A comparison study of the detection of bloodstains on painted and cleaned surfaces with luminol

Brenzini, Valentina and Pathak, Rahul (2018) A comparison study of the detection of bloodstains on painted and cleaned surfaces with luminol. Forensic Science International, 289. pp. 75-82. ISSN 1872-6283

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Official URL: https://doi.org/10.1016/j.forsciint.2018.04.043


There seems to be a limited amount of research about the detection of concealed bloodstains on painted surfaces. The bloodstains on walls and floors are often removed by cleaning, in some cases the surfaces are painted by the perpetrator after committing a violent crime in order to hide the crime that has occurred. The study hereafter extends and deepens on previous researches by investigating the detectability of horse bloodstains on painted ceramic tiles as a function of the number of layers of paint. In this study luminol was used as a reagent to detect the bloodstains. The study focuses on two types of paints: water based and solvent based paint. This study also investigates the effectiveness in reducing the detectability of bloodstains on ceramic tiles using four different cleaning methods pure water, soap with water, wet wipes, and bleach. In the experiment the bloodstains were cleaned at various intervals of time after the deposition (two minutes, fifteen minutes and one hour). The study concluded that the bloodstains concealed by layers of solvent based paint are less likely to be detected by luminol compared to water based paint. The study also concluded that the tiles cleaned with bleach are recognisable from the other ones cleaned using other methods. In each study the duration of the reaction was timed, highlighting the differences in the cleaning methods.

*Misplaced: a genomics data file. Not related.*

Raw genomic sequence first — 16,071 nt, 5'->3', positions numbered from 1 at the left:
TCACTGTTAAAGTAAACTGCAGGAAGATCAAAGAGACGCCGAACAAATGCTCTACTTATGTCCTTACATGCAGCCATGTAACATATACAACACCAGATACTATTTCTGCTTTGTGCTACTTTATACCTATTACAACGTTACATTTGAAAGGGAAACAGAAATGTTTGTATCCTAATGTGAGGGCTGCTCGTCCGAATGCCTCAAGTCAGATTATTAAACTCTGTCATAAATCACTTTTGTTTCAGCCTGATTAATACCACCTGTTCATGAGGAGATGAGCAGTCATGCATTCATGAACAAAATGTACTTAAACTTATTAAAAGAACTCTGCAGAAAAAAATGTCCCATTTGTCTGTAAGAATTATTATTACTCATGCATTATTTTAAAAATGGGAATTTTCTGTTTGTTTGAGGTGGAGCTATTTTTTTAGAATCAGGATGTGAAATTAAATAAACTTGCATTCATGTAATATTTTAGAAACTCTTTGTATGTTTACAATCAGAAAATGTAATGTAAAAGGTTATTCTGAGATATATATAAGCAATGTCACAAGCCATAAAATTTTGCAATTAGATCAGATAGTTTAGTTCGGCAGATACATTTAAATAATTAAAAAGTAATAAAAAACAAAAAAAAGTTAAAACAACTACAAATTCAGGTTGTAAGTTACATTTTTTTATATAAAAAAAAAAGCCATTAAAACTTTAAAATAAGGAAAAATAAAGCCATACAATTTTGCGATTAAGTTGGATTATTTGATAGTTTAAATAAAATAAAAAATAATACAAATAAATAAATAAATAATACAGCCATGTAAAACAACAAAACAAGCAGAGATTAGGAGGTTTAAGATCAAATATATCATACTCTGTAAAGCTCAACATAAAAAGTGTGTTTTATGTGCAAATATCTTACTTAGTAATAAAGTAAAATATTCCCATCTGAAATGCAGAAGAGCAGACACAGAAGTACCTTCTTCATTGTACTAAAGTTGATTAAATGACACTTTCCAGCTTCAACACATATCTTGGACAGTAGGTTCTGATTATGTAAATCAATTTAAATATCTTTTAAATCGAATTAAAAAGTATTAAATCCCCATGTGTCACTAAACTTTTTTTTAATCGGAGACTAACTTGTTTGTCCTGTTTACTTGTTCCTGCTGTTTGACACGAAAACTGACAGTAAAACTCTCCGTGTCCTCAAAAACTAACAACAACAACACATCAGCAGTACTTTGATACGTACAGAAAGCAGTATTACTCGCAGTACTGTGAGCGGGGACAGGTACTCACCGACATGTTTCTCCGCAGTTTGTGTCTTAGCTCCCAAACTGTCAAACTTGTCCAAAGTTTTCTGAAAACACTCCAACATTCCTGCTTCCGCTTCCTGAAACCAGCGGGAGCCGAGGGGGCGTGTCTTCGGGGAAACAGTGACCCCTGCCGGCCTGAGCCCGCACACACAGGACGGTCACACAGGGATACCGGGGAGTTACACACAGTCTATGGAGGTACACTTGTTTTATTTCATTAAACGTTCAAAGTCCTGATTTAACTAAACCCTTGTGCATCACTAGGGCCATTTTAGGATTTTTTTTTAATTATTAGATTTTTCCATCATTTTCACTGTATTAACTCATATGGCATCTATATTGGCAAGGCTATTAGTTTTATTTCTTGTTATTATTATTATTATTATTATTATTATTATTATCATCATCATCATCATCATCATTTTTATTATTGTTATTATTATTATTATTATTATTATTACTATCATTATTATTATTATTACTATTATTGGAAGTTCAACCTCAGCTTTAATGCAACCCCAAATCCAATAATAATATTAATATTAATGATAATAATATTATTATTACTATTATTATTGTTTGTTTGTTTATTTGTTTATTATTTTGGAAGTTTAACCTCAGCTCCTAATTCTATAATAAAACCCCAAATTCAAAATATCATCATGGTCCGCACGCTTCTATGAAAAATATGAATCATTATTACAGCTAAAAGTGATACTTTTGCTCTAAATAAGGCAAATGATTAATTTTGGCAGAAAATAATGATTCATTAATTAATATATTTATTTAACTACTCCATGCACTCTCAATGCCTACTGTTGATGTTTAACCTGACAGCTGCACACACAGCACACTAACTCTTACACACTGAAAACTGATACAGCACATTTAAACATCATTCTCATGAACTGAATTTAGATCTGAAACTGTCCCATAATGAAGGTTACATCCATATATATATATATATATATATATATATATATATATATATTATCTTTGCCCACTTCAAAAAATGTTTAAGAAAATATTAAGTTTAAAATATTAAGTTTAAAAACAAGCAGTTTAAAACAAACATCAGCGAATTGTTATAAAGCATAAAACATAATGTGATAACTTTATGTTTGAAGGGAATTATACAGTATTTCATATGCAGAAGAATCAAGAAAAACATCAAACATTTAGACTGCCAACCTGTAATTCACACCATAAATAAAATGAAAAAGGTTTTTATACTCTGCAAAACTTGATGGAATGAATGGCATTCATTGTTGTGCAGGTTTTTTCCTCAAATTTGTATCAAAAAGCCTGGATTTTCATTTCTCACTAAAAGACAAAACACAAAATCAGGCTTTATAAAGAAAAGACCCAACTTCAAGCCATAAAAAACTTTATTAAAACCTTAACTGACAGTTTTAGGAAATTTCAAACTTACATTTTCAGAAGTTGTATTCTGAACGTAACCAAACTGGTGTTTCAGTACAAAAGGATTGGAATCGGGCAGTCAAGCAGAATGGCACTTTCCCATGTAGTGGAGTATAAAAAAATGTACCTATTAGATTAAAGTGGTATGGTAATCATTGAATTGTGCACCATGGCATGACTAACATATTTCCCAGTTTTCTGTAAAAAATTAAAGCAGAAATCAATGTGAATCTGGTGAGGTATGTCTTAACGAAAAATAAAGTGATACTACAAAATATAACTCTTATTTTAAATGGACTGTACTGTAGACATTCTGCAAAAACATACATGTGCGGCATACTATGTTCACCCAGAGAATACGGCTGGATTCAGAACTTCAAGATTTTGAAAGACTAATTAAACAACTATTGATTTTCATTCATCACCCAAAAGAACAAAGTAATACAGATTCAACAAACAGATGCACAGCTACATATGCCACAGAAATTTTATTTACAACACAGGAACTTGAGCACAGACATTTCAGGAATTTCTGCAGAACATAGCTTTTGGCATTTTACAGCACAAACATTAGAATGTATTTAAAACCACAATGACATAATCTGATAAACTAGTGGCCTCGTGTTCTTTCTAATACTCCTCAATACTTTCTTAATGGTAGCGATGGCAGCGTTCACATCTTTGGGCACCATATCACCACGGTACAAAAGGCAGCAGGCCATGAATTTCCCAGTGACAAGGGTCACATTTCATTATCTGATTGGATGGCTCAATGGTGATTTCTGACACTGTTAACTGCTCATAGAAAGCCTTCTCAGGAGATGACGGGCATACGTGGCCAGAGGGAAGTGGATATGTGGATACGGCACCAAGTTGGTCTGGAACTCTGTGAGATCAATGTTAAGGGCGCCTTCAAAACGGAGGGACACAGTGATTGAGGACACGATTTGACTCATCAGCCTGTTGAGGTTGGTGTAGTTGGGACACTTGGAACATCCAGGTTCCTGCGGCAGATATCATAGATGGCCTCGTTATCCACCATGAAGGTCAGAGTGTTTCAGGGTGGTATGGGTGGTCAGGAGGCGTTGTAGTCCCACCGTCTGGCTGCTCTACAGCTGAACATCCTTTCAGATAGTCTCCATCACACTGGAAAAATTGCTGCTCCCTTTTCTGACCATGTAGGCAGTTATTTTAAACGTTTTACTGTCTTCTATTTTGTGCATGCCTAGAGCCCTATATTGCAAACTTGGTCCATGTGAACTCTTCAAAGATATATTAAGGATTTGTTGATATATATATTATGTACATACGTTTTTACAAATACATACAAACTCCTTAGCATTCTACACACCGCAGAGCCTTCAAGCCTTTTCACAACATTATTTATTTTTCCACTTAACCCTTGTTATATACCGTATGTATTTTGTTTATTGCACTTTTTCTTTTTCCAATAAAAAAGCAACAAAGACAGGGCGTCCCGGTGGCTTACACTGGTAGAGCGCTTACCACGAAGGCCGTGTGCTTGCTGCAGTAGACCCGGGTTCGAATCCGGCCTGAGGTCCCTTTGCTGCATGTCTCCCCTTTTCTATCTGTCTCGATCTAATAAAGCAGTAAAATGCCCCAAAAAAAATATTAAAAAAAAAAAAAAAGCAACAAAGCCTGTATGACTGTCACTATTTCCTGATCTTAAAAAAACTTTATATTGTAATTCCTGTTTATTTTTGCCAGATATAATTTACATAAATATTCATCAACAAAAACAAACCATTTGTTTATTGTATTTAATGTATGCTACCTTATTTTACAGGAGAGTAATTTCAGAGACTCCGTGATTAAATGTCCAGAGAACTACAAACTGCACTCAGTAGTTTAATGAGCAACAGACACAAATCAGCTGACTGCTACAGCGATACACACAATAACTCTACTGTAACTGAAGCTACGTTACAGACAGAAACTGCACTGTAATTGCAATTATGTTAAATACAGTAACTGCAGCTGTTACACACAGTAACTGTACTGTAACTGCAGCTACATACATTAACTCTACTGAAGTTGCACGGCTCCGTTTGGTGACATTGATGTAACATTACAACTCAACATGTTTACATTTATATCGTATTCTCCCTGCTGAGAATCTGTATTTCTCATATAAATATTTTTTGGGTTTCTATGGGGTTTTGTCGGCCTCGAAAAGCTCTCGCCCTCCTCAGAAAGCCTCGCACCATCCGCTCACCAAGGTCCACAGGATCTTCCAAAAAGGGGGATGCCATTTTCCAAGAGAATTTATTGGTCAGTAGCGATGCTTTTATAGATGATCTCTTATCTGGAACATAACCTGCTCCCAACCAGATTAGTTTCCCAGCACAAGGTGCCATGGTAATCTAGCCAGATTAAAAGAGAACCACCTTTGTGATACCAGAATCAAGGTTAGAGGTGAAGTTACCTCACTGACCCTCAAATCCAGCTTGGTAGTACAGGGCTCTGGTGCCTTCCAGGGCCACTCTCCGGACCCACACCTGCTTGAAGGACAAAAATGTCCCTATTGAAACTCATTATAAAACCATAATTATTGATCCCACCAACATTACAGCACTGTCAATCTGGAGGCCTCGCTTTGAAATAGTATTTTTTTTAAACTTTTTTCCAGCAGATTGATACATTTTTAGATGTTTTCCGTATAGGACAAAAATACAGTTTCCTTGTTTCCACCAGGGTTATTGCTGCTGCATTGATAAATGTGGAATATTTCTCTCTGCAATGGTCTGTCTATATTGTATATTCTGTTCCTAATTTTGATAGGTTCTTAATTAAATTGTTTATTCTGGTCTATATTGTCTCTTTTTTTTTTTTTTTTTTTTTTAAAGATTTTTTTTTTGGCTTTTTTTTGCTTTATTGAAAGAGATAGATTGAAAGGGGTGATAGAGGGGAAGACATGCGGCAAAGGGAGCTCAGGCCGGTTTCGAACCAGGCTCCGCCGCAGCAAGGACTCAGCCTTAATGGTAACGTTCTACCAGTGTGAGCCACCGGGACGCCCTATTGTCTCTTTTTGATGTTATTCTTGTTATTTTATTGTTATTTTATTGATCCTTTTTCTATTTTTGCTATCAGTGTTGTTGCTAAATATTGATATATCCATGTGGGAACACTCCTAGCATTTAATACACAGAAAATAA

Item Type: Journal Article
Keywords: Luminol, Paint, Bloodstains, Cleaning methods, Chemiluminescence, Bleach
Faculty: ARCHIVED Faculty of Science & Technology (until September 2018)
Depositing User: Lisa Blanshard
Date Deposited: 03 Sep 2018 14:30
Last Modified: 09 Sep 2021 18:56
URI: https://arro.anglia.ac.uk/id/eprint/703537

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